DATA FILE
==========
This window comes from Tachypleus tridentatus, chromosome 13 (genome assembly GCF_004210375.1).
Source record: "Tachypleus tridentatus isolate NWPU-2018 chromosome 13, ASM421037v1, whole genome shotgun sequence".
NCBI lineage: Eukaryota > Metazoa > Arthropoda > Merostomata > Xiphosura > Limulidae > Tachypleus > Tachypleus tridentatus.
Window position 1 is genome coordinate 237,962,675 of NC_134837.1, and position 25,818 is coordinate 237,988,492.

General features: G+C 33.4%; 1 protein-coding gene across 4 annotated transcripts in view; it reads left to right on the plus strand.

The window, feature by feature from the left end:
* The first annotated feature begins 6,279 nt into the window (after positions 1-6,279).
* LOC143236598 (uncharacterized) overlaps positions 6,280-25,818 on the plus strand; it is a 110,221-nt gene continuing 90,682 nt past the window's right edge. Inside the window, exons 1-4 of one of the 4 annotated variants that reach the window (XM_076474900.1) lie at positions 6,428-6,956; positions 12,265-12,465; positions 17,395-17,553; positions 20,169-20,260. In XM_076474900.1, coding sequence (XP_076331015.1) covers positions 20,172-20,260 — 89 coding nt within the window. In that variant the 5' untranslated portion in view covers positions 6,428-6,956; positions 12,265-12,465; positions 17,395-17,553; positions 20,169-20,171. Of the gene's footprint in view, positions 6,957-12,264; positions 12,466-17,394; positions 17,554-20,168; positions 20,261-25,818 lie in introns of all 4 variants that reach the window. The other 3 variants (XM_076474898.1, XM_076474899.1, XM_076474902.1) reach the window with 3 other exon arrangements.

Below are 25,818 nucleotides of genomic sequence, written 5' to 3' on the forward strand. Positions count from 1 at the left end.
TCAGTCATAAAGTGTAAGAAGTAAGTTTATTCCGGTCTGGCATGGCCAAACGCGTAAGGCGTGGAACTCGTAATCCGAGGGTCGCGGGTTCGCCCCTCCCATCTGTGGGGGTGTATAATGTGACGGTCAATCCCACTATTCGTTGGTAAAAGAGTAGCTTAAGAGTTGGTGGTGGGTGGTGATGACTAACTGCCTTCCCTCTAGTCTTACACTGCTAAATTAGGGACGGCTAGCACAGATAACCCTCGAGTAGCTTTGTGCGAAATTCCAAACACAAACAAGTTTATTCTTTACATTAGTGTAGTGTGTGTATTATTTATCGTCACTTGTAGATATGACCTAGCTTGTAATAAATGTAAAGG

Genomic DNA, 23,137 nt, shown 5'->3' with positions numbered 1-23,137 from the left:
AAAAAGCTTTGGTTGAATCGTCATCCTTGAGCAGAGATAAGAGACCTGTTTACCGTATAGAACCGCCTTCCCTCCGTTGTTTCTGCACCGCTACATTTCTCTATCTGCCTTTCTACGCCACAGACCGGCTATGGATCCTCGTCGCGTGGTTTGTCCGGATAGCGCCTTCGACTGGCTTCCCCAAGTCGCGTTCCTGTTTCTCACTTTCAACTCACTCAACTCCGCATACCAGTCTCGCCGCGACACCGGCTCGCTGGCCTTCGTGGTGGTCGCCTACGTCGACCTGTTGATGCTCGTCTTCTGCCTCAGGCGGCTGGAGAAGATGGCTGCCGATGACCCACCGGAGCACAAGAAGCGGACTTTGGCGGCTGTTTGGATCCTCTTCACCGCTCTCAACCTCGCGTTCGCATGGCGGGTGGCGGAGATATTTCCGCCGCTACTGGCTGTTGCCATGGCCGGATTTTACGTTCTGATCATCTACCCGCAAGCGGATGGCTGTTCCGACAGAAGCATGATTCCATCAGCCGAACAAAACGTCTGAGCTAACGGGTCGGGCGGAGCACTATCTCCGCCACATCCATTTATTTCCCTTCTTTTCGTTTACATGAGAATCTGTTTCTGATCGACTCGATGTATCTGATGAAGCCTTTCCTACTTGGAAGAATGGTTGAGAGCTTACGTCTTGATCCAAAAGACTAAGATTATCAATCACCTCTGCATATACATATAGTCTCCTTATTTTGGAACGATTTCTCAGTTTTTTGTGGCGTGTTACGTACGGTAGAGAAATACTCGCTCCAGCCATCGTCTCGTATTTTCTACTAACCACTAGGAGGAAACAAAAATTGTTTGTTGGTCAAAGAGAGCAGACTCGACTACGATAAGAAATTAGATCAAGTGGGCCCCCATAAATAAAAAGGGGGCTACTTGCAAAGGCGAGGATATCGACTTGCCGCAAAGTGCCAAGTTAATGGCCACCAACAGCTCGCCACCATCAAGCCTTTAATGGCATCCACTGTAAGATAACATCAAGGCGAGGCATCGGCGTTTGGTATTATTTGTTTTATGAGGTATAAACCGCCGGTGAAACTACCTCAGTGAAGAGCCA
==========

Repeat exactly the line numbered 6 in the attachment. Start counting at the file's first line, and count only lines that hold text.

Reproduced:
The window, feature by feature from the left end: